Living in Paris – A Guide for Expats

Living in Paris – A Guide for Expats

Have you ever wondered what it would be like to move and live in another city abroad?

Here we explore what it is like to live in Paris, one of the most desirable cities in Europe.

The allure of French culture, incredible shopping, cuisine, and history along with the challenges and rewards of adapting to life in a bustling metropolis, is an exciting thought.

Some of what you will learn about Paris you may already be familiar with, but for most, their knowledge is gleaned from short breaks in the city.

It goes without saying that there is a huge difference between visiting and living in Paris.

Living in Paris as an expat can be a thrilling and enriching experience.

Our Living in Paris A Guide for Expats article will give you some idea of what to expect should you take the step and make the move.

Historical Paris

Paris skyline

Paris is a city with a rich history to explore. Image credit: Unsplash

The history of the city stretches back for millennia.

The Parisii, a sub-tribe of the Celtic Senones, inhabited the Paris area from around the middle of the 3rd century BC

Later in 52 BC the Romans established it as a prosperous regional centre where it became a prosperous city with a forum, baths, temples, theatres.

During the Middle Ages Paris grew rapidly and the city became the capital of the Kingdom of France.

Paris was a major political, economic, and cultural centre, with landmarks like Notre-Dame Cathedral and the Louvre Palace emerging during this period.

The history of the city is incredibly interesting and colourful, and it is good to familiarise yourself with it if you are planning to be one of its residents.

Find out all about how Paris was formed, grew, and has become the amazing city it is today.

Nicknames for Paris

This enchanting city has garnered a number of nicknames over the centuries. Here are a few:

Often referred to as “The City of Light”. The nickname originally gained prominence during the 18th century when Paris was a hub of intellectual and cultural activity during the Age of Enlightenment.

A popular honeymoon location, Paris is also known as the “City of Love” due to its romantic ambience, scenic beauty, and association with love and romance in popular culture.

The City of Art (La Ville d’Art): With its world-class museums, galleries, and art institutions, Paris is often hailed as the “City of Art.”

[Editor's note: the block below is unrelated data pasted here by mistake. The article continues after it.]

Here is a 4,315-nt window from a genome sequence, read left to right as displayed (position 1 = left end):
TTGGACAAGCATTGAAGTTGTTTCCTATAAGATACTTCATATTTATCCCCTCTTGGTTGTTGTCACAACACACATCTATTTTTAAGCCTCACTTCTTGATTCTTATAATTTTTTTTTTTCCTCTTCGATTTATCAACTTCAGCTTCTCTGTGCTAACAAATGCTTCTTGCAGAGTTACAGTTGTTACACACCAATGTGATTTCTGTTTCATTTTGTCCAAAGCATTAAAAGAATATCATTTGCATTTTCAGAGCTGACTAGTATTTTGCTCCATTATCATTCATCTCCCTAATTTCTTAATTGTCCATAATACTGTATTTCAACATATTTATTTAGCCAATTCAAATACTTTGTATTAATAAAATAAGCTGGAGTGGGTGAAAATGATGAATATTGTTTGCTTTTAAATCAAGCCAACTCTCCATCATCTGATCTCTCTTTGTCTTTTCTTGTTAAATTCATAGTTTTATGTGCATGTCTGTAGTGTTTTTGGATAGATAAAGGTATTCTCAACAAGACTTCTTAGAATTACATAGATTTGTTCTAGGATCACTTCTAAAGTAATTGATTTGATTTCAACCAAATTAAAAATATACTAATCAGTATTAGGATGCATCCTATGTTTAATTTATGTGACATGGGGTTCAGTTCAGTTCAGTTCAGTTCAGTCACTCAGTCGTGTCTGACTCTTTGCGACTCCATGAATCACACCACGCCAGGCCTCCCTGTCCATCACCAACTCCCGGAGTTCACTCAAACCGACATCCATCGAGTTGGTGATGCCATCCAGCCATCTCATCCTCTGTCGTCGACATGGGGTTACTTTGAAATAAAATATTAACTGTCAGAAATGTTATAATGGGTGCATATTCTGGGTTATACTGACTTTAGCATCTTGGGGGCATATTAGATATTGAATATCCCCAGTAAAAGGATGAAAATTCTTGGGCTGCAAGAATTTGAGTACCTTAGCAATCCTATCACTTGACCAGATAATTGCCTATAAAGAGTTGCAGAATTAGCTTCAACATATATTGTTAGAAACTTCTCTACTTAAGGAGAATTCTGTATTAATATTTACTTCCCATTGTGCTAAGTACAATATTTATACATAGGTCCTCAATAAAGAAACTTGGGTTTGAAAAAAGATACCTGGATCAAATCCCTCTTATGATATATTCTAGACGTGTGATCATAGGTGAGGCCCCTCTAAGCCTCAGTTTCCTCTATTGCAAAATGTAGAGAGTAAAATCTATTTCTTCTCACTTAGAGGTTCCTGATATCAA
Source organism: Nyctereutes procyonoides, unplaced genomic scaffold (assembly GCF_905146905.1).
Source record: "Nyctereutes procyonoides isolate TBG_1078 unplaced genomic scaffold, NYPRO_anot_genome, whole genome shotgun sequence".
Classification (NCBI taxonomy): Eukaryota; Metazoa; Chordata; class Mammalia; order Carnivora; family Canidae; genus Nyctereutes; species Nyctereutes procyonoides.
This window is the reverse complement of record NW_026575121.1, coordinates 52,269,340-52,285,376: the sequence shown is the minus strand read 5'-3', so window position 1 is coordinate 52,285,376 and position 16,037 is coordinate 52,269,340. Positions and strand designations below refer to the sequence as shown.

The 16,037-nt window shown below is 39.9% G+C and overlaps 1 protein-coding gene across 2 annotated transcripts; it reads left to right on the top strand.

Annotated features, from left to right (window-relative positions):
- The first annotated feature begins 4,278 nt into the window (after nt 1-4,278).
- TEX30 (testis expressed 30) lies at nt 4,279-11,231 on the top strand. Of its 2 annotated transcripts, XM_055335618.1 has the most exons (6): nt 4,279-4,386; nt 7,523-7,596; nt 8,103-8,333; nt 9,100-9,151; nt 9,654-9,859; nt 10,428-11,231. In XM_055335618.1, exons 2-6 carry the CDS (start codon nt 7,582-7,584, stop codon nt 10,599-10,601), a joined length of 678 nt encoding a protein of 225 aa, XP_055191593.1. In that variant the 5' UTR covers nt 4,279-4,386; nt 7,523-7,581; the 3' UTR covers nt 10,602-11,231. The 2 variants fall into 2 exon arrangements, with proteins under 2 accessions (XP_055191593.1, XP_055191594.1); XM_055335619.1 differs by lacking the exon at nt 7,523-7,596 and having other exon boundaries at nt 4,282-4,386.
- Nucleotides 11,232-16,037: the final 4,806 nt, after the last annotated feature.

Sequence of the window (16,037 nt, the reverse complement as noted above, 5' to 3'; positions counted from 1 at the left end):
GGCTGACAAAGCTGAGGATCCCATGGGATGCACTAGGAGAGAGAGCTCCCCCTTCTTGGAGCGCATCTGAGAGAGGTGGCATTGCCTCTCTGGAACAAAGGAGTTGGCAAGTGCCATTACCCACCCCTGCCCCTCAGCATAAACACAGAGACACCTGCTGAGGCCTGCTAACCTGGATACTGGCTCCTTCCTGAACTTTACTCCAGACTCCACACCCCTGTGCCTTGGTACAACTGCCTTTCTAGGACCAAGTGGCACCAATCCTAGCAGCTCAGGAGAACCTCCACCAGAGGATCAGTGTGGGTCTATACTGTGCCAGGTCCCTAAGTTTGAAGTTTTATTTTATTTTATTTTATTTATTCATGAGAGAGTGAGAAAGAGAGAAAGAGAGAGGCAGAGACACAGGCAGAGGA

Another is the “City of Lights and Sounds” encompassing its vibrant nightlife, lively entertainment scene, and illuminated landmarks.

Getting Your Visa

French passport

French passport. Image credit: Pixabay

To start your long-term stay in Paris, you must obtain the correct visa before you arrive.

What type of visa you need will depend on your circumstances. There are 8 to choose from:

Long-Stay Visa: (Visa de long séjour): For stays longer than 90 days or purposes such as work, study, or family reunification, you will typically need to apply for a long-stay visa. This type of visa allows you to reside in France for an extended period.

Work Visa: If you intend to work in France, you will need to obtain a work visa or permit. The process may involve securing a job offer from a French employer and meeting specific eligibility criteria.

Student Visa: If you plan to study in France, you’ll need to apply for a student visa. You’ll usually need to provide proof of enrolment in a recognised educational institution and demonstrate sufficient financial means to support yourself during your studies.

Family Reunification Visa: If you have family members who are French citizens or legal residents in France, you may be eligible for a family reunification visa to join them.

Entrepreneur Visa: If you plan to start a business in France, there are specific visas available for entrepreneurs and investors.

Retirement Visa: France offers retirement visas for individuals who meet certain age and financial requirements and wish to retire in the country.

EU Blue Card: For highly skilled workers, the EU Blue Card may be an option. It allows non-EU citizens to work and reside in France, provided they have a job offer from a French employer and meet certain salary thresholds.